Investors have poured a lot of money into shares of cannabis companies this year, as they anticipate a continual lifting of states’ bans against its recreational use. Managers of mutual funds and exchange-traded funds that hold these stocks believe we’re still at a very early stage for the industry.
But what about people thinking about where to live when they retire? Silvia Ascarelli helps a reader looking to retire in a location that is marijuana-friendly, but also leans to the right politically, among other requirements.
Try the MarketWatch “where should I retire” tool for your own customized search.
Also read: I’m 64, single, considering retirement after fighting cancer — I have $1.6 million. Should I retire?
Marijuana stocks’ gyrations
Shares of marijuana stocks showed this week how an unfolding industry can be whipsawed. The ETFMG Alternative Harvest ETF MJ, -2.12% — the largest cannabis ETF — had surged 131% for 2011 through Feb. 10, before falling 25% on Feb. 11. Shares of Canopy Growth Corp. CGC, -0.76% WEED, -0.87%, which is 38.6% owned by Constellation Brands Inc. STZ, +2.18%, were up 112% year-to-date through Feb. 10, before slumping 22% on Feb. 11.
Elon Musk’s support for bitcoin
You can see on the chart above that investors and traders were clamoring for bitcoin BTCUSD, +1.54% even before Tesla Inc. TSLA, +0.52% said in its annual report on Feb. 8 that it had purchased $1.5 billion worth of the cryptocurrency.
Here’s more coverage of Tesla CEO Elon Musk’s support for cryptocurrencies and what it means:
- Electricity to power bitcoin surges to new heights as price gets Tesla boost
- Should I buy dogecoin? Why prices of the cryptocurrency are surging — but risky
Dr. Anthony Fauci, the director of the National Institute of Allergy and Infectious Diseases, said last month that it was “common sense” that wearing two masks would provide more protection against the transmission of Covid-19.
Now the Centers for Disease Control and Prevention has put out practical guidelines for using two masks, as Nicole Lyn Pesce explains.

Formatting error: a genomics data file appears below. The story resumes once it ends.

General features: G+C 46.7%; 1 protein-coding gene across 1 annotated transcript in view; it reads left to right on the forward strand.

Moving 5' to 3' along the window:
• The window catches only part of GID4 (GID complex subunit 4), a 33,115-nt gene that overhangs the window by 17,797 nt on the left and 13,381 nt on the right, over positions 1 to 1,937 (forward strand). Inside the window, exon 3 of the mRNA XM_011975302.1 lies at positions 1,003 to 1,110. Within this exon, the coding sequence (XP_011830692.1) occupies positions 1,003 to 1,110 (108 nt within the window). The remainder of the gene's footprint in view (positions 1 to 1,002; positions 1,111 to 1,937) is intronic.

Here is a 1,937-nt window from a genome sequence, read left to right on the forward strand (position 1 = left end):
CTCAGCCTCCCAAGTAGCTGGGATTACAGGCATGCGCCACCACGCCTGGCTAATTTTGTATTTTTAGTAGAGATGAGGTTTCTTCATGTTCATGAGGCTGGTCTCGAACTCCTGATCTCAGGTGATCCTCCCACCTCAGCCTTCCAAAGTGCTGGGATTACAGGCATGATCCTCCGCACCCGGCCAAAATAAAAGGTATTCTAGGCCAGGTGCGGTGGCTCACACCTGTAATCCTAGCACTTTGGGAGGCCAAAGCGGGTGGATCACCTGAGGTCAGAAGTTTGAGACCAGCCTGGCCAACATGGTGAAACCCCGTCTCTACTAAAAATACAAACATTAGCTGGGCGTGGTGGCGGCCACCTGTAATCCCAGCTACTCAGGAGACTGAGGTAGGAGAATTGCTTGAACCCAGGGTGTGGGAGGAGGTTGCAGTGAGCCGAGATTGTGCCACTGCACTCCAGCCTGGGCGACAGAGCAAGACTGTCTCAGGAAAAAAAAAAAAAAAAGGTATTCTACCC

A deep look at Black History Month
Meera Jagannathan explains the background of Black History Month and the many ways to observe it and extend its lessons.
Paying to jump the vaccine line
Some wealthy donors to medical facilities enjoy public acknowledgment of their generosity by having their names on pavilions or even individual hospital rooms. But some hospitals have gone further to express their gratitude — inviting VIP donors to take advantage of early access to Covid-19 vaccinations, Leslie Albrecht reports.
Evictions roll on, despite moratoriums
Jacob Passy lists landlords that have filed for hundreds of evictions since the CDC’s moratorium on evictions went into effect.
A winning investing strategy following a repetitive process
Barbara Kollmeyer interviews Gerald Sparrow, the manager of the Sparrow Growth Fund SGNFX, +0.45%, which has achieved remarkable returns in recent years.
Tantalizing real estate
Millennials apparently have become so obsessed with scrolling through property listings on Zillow, that Saturday Night Live saw fit to lampoon the fad. Jacob Passy explains what may not be a bad trend at all.
How Bezos may give
With so much wealth, Jeff Bezos may become even more influential as a philanthropist than he has been as CEO of Amazon.com Inc. AMZN, +0.51%. The founder of the internet retail giant plans to step down from his management role in the third quarter. Leslie Albrecht describes the philanthropic work Bezos has already been doing and interviews experts on which organizations he may decide to help next.
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